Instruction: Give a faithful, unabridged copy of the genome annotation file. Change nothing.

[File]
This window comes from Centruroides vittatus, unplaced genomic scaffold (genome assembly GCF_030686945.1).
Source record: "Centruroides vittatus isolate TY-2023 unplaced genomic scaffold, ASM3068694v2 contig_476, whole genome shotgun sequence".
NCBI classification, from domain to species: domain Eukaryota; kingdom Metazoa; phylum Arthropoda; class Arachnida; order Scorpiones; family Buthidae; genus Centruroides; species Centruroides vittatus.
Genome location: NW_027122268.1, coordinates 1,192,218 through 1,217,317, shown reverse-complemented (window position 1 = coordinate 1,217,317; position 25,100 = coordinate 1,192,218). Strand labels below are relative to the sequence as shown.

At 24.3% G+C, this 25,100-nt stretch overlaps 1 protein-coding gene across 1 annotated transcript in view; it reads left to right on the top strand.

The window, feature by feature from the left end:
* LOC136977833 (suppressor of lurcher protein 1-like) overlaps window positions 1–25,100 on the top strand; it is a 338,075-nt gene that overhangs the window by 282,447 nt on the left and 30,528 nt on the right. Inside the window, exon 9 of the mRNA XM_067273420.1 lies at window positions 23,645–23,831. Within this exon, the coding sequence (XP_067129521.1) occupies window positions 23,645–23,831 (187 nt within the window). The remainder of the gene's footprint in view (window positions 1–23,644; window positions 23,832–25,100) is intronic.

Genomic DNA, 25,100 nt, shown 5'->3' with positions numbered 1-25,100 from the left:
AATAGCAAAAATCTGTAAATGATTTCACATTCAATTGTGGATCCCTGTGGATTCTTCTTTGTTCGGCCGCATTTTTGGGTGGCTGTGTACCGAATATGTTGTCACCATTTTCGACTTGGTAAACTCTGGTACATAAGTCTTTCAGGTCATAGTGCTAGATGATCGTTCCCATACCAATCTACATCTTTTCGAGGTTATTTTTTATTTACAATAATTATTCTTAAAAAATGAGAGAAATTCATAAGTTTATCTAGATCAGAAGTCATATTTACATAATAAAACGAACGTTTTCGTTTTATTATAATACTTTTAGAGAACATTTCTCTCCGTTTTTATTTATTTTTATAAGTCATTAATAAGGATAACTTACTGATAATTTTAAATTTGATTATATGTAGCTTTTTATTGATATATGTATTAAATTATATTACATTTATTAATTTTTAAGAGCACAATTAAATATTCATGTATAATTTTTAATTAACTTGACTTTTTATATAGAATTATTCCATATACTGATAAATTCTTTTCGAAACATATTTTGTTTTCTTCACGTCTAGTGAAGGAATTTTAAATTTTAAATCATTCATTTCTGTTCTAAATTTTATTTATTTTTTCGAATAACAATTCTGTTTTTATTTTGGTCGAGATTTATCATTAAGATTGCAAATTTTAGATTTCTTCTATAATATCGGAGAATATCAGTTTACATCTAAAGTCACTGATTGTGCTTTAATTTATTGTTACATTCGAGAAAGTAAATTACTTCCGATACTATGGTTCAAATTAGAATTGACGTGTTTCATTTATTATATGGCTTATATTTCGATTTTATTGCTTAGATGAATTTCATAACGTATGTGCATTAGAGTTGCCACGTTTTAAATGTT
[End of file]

This window comes from Centruroides vittatus, unplaced genomic scaffold (genome assembly GCF_030686945.1).
Source record: "Centruroides vittatus isolate TY-2023 unplaced genomic scaffold, ASM3068694v2 contig_476, whole genome shotgun sequence".
NCBI classification, from domain to species: domain Eukaryota; kingdom Metazoa; phylum Arthropoda; class Arachnida; order Scorpiones; family Buthidae; genus Centruroides; species Centruroides vittatus.
Genome location: NW_027122268.1, coordinates 1,192,218 through 1,217,317, shown reverse-complemented (window position 1 = coordinate 1,217,317; position 25,100 = coordinate 1,192,218). Strand labels below are relative to the sequence as shown.

At 24.3% G+C, this 25,100-nt stretch overlaps 1 protein-coding gene across 1 annotated transcript in view; it reads left to right on the top strand.

The window, feature by feature from the left end:
* LOC136977833 (suppressor of lurcher protein 1-like) overlaps window positions 1–25,100 on the top strand; it is a 338,075-nt gene that overhangs the window by 282,447 nt on the left and 30,528 nt on the right. Inside the window, exon 9 of the mRNA XM_067273420.1 lies at window positions 23,645–23,831. Within this exon, the coding sequence (XP_067129521.1) occupies window positions 23,645–23,831 (187 nt within the window). The remainder of the gene's footprint in view (window positions 1–23,644; window positions 23,832–25,100) is intronic.

Genomic DNA, 25,100 nt, shown 5'->3' with positions numbered 1-25,100 from the left:
AATAGCAAAAATCTGTAAATGATTTCACATTCAATTGTGGATCCCTGTGGATTCTTCTTTGTTCGGCCGCATTTTTGGGTGGCTGTGTACCGAATATGTTGTCACCATTTTCGACTTGGTAAACTCTGGTACATAAGTCTTTCAGGTCATAGTGCTAGATGATCGTTCCCATACCAATCTACATCTTTTCGAGGTTATTTTTTATTTACAATAATTATTCTTAAAAAATGAGAGAAATTCATAAGTTTATCTAGATCAGAAGTCATATTTACATAATAAAACGAACGTTTTCGTTTTATTATAATACTTTTAGAGAACATTTCTCTCCGTTTTTATTTATTTTTATAAGTCATTAATAAGGATAACTTACTGATAATTTTAAATTTGATTATATGTAGCTTTTTATTGATATATGTATTAAATTATATTACATTTATTAATTTTTAAGAGCACAATTAAATATTCATGTATAATTTTTAATTAACTTGACTTTTTATATAGAATTATTCCATATACTGATAAATTCTTTTCGAAACATATTTTGTTTTCTTCACGTCTAGTGAAGGAATTTTAAATTTTAAATCATTCATTTCTGTTCTAAATTTTATTTATTTTTTCGAATAACAATTCTGTTTTTATTTTGGTCGAGATTTATCATTAAGATTGCAAATTTTAGATTTCTTCTATAATATCGGAGAATATCAGTTTACATCTAAAGTCACTGATTGTGCTTTAATTTATTGTTACATTCGAGAAAGTAAATTACTTCCGATACTATGGTTCAAATTAGAATTGACGTGTTTCATTTATTATATGGCTTATATTTCGATTTTATTGCTTAGATGAATTTCATAACGTATGTGCATTAGAGTTGCCACGTTTTAAATGTT